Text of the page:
By Paul Homewood
h/t Ian Magness
Well, they would, wouldn’t they!
The latest of many heat records broken this year is putting the world on course for its hottest year ever, and is a sign of what is to come in future, according to scientists.
Last month was not only the hottest September on record, new data has confirmed, but it was higher by a margin described by stunned scientists as “extraordinary”, “huge” and “whopping”.
I’ll ignore the ignorance of journalists who think that the world started in the 19thC, during the Little Ice Age. And the fact that a “global average temperature” is a meaningless construct, which assumes you can average completely different things.
According to satellite data, the temperature anomaly last month was 0.24C higher than the previous peak in 2016:
The idea that GHGs can make such a difference in such a short period of time is utterly absurd. But the Sky report does give us a clue:
Piers Forster – the interim chair of the government’s Climate Change Committee but speaking in his capacity as climate change professor at Leeds University – said variations between months each year are usually quite small.
“Therefore, breaking the previous September record by a whopping 0.5C is crazy and shows something really bizarre is going on in the oceans,” he said.
Greenhouse gases have been warming not just the atmosphere but also the deep ocean, especially in the Atlantic, added Prof Forster, and now a change in ocean circulation is “causing some of that heat from the deeper ocean to resurface and bite us”.
Forster is quite wrong, knowingly I suspect, because it is physically impossible for GHGs to warm the deep ocean. This is because infrared radiation can only penetrate the top few millimeters of the sea.
However, oceans are an enormous heat store, and a change in ocean circulation, as implied by Forster, can have large effects on atmospheric temperatures.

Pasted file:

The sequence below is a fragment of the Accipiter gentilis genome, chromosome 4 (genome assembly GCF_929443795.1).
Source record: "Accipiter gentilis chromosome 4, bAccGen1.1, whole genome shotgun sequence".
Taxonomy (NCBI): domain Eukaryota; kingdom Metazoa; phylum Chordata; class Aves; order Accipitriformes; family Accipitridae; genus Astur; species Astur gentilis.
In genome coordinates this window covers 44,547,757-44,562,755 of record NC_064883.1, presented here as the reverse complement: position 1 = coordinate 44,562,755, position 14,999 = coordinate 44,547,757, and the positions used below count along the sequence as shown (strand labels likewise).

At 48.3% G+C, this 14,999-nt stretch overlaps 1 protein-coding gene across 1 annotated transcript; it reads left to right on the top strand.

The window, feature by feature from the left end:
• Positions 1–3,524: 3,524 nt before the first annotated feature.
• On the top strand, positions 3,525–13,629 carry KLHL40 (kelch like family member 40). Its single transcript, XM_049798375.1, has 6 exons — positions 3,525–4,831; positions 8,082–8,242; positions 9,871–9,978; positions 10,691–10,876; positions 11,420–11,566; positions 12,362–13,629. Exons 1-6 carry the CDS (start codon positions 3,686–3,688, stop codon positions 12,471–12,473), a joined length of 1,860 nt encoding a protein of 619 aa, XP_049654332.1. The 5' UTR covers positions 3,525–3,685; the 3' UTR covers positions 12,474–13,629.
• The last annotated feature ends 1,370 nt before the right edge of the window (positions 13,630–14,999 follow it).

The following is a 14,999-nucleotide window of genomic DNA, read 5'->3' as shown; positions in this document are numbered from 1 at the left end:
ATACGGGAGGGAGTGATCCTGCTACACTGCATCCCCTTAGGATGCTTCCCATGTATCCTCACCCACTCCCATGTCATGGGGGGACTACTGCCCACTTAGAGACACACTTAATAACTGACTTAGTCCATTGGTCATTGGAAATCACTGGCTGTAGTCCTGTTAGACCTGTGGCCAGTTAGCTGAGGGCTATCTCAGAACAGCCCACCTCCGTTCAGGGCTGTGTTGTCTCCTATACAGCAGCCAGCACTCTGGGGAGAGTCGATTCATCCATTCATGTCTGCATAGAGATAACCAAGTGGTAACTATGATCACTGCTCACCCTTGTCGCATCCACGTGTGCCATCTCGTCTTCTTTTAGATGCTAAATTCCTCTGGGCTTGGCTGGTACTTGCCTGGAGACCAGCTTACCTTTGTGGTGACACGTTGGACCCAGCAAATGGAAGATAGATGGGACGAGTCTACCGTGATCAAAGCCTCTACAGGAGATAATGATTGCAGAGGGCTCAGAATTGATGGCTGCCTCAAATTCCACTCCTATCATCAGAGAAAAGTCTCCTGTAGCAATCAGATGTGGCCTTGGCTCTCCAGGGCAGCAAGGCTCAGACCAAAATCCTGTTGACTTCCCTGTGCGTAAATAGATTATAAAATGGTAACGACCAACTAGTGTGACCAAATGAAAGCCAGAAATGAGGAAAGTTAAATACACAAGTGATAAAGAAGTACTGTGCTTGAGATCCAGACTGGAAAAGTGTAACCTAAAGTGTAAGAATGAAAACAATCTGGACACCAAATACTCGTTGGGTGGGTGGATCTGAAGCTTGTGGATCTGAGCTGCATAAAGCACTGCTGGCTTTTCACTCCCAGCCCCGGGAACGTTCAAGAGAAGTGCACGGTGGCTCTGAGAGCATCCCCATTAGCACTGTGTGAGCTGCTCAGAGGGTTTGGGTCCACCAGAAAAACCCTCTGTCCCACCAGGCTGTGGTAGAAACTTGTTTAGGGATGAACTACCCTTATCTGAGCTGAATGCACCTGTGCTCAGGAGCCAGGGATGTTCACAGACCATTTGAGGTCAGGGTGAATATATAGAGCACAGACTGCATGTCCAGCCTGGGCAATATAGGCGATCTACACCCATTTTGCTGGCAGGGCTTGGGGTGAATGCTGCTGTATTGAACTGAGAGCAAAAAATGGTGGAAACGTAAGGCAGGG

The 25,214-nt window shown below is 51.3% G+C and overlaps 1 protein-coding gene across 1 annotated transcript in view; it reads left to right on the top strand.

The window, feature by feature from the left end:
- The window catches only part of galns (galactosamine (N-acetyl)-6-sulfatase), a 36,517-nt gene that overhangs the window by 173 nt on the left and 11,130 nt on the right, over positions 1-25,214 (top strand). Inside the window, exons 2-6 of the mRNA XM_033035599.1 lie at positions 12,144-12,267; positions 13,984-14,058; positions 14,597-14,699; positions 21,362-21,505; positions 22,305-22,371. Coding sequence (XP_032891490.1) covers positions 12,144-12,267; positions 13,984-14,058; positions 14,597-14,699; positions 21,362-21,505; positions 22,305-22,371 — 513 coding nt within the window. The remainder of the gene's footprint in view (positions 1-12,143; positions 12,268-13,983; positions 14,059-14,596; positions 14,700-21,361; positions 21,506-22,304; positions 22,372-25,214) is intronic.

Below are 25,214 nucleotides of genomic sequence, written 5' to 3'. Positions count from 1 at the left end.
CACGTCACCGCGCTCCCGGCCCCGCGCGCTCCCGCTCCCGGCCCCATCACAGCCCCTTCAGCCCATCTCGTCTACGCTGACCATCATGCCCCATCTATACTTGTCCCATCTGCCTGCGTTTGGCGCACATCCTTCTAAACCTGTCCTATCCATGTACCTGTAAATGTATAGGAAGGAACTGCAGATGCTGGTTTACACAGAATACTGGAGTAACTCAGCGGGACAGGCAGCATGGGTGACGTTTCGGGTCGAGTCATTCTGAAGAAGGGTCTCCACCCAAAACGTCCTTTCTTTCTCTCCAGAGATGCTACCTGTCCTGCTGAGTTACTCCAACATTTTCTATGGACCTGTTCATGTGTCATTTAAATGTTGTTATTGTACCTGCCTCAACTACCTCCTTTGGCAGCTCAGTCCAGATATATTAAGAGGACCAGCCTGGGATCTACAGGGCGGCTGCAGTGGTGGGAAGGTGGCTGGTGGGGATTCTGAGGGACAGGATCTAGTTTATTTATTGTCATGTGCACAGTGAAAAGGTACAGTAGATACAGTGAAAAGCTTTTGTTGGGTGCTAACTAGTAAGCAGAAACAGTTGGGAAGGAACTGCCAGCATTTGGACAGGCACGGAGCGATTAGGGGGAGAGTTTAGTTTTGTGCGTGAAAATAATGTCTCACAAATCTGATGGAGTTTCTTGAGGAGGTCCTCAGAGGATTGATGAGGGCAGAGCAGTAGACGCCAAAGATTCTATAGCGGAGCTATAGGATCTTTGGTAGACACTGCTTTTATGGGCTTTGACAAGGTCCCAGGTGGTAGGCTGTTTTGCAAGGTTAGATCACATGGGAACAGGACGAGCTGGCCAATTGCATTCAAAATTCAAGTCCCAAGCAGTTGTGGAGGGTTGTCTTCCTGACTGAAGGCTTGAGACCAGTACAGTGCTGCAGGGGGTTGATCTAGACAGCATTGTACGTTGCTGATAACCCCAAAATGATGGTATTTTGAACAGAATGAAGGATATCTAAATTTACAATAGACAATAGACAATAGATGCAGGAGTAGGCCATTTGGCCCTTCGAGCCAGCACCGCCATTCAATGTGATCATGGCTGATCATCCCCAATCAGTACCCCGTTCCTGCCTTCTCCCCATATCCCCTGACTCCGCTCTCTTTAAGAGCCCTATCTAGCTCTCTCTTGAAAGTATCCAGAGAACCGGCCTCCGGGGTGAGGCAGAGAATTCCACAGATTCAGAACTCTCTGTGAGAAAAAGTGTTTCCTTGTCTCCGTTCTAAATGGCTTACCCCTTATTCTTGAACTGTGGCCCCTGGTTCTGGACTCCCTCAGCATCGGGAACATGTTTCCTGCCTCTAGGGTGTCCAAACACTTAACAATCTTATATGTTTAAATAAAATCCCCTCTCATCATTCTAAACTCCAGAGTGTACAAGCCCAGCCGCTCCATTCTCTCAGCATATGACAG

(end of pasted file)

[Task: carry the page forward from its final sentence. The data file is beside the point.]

After all, swings from La Nina to El Nino can often increase global temperatures by a full degree, and that is just a result of ocean circulation is a small part of the Pacific.
And that heat is supplied by the sun, not carbon dioxide.
Why then is there no scientific research going on into what is happening in the oceans and why? Is it more convenient just to blame climate change?
There has also been absolutely no mention in any of these reports of the underwater Hunga Tonga volcano, which erupted in January last year, blasting an enormous plume of water vapor into Earth’s stratosphere.
Water vapour, as we know, is by far the most powerful GHG, responsible for about half of the Earth’s greenhouse effect. The eruption was so powerful that the plume reached the stratosphere, where it can only very slowly return to the Earth’s surface, unlike water vapour in the troposphere.
For the months after the eruption this greenhouse effect was countered by the cooling effect of the ash and aerosols sent aloft. Now that this effect has receded, we are seeing the full greenhouse effect of the plume.
One study last year found that:
This extra water vapor could influence atmospheric chemistry, boosting certain chemical reactions that could temporarily worsen depletion of the ozone layer. It could also influence surface temperatures. Massive volcanic eruptions like Krakatoa and Mount Pinatubo typically cool Earth’s surface by ejecting gases, dust, and ash that reflect sunlight back into space. In contrast, the Tonga volcano didn’t inject large amounts of aerosols into the stratosphere, and the huge amounts of water vapor from the eruption may have a small, temporary warming effect, since water vapor traps heat. The effect would dissipate when the extra water vapor cycles out of the stratosphere and would not be enough to noticeably exacerbate climate change effects.
They calculated that the radiative forcing from this plume of water vapour was about two thirds of the CO2 growth between 1996 and 2005.
How much of the recent spike in temperatures is due to Hunga Tonga is debatable.
But what I find remarkable about this, if unsurprising, is how there has been virtually no public discussion of this, or serious scientific research into it. Instead climate scientists seem to want to brush it under the carpet, and blame rising temperatures on “climate change”.